Should We Be Encouraging Israel to Attack Iran?

I was surprised to find both of my senators, Diane Feinstein and Barbara Boxer, cosponsoring Senator Lindsey Graham’s Senate Resolution 65, which “urges that, if the Government of Israel is compelled to take military action [against Iran] in self-defense, the United States Government should stand with Israel and provide diplomatic, military, and economic support to the Government of Israel.” The problem isn’t if Israel attacks Iran in actual self-defense. But many nations, my own included, have sometimes attacked in the belief they were acting in self-defense, but were later found to be mistaken. Given its birth soon after the Holocaust and the history of Arab enmity, Israel is more likely than most to make such a mistake, and it concerned me that one of my senators was emboldening Israel in ways to make that even more likely.

I recognize that Israel lives in a tough neighborhood and it is difficult for us to understand the situation in which it finds itself. But, in the long-run, Israel’s existence depends on making peace with its neighbors. With its small population, it is a miracle that Israel currently dominates the region militarily. But that miracle will not last forever.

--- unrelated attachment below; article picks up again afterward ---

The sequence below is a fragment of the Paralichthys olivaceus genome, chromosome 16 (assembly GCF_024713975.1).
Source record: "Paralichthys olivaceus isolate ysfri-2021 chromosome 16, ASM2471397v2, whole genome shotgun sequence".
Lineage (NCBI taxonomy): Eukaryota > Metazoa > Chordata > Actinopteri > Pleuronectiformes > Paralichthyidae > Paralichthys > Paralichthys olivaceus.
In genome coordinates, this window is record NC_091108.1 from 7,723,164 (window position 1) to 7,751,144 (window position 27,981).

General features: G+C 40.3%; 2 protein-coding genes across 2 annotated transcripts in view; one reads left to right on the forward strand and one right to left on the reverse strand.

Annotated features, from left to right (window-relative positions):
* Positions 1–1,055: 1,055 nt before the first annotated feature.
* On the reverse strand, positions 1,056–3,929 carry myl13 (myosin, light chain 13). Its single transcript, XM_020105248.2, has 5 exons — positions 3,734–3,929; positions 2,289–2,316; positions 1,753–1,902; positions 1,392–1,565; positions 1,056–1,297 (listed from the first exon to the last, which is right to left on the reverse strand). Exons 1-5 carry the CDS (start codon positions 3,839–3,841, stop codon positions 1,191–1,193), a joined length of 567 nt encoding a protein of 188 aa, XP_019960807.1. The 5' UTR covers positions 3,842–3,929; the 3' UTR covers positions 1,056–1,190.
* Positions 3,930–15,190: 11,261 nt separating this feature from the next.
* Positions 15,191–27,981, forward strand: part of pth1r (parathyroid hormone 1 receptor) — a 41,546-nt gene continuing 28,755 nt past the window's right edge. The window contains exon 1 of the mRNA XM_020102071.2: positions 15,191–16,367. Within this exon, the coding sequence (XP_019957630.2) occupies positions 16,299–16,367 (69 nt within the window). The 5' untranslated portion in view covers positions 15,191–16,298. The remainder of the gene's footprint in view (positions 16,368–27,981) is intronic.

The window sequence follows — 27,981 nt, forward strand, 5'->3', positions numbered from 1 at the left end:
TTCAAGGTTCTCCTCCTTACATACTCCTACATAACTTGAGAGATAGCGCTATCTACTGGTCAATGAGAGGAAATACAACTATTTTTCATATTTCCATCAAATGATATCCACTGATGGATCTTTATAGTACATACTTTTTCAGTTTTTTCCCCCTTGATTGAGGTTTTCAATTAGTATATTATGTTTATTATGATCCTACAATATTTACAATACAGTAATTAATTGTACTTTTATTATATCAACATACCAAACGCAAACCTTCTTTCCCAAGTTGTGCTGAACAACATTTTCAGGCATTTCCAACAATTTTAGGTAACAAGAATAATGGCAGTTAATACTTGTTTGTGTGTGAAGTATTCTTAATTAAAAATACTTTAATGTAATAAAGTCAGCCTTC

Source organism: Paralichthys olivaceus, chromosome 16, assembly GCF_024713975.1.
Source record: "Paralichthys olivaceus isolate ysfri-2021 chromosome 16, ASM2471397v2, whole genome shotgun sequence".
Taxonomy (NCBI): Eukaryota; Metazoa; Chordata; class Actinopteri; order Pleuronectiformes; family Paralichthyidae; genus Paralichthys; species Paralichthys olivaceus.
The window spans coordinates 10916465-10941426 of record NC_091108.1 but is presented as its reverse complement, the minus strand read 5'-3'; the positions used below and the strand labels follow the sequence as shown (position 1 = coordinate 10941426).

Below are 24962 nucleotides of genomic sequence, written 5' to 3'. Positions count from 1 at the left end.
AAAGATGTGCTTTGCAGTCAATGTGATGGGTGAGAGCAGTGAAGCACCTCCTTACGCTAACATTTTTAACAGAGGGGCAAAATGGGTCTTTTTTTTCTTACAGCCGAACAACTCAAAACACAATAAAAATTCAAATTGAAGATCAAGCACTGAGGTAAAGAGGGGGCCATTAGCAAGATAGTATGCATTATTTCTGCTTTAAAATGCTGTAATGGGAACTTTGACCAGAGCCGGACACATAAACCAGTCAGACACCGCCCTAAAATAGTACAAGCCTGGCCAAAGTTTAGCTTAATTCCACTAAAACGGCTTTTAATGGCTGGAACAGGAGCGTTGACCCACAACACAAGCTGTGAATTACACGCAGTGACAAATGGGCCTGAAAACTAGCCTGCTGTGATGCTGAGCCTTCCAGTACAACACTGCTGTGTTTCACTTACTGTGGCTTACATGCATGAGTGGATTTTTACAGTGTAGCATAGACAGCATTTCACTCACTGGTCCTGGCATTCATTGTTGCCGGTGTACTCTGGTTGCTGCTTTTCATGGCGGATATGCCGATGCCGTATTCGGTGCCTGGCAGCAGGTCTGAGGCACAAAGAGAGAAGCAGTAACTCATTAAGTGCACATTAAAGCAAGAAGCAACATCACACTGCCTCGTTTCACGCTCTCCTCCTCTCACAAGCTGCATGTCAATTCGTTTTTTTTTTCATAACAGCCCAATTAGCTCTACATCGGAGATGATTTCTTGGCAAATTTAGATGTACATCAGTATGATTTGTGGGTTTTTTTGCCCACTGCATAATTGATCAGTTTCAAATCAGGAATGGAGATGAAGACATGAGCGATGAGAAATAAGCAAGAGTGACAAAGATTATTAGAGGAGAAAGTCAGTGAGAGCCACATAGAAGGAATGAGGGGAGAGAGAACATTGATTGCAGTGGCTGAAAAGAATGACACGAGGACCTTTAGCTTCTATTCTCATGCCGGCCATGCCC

In the Middle Ages, the Muslim world was at the pinnacle of civilization, and over time, as it sheds practices currently holding it back, it will likely match Israel militarily. For its long-term survival, Israel therefore must take advantage of this window of opportunity and make peace while it can do so on more advantageous terms. Given the wounds that both sides have suffered, that process initially will be slow. But it must start, and this Senate Resolution seemed like one more road block.

I sent emails to my senators expressing my concern, and, whether you approve or disapprove of the resolution, if you live in one of the states where senators have cosponsored S.Res.65, I hope you will let your senator know your position. Here’s the list of cosponsors, with links where you can tell them your position:

Alaska (Begich)

California (Boxer, Feinstein)

Connecticut (Blumenthal)

Florida (Rubio)

Idaho (Crapo)

Illinois (Kirk)

Maine (Collins)

Maryland (Cardin)

Missouri (Blunt)

New Hampshire (Ayotte)

New Jersey(Lautenberg and Menendez)

New York (Gillibrand and Schumer),

North Dakota (Hoeven)

Ohio (Brown and Portman)

Oregon (Wyden)

Pennsylvania (Casey)

South Carolina (Graham)

Texas (Cornyn)

West Virginia (Manchin)

Since it might help you compose your own thoughts, here is what I wrote to Senator Boxer:

I hope you will withdraw your co-sponsorship of Senate Resolution 65. As an American and a Jew, I share your concern over Iran’s nuclear program. But encouraging an Israeli attack (as this resolution will tend to do) is the opposite of what is needed to ensure that nation’s long-term security. In our attempts to rein in Iran’s nuclear program, we have used sticks almost exclusively, and carrots little if at all. Neither we nor Israel would succumb to such threats, so why do we expect progress with Iran from such actions?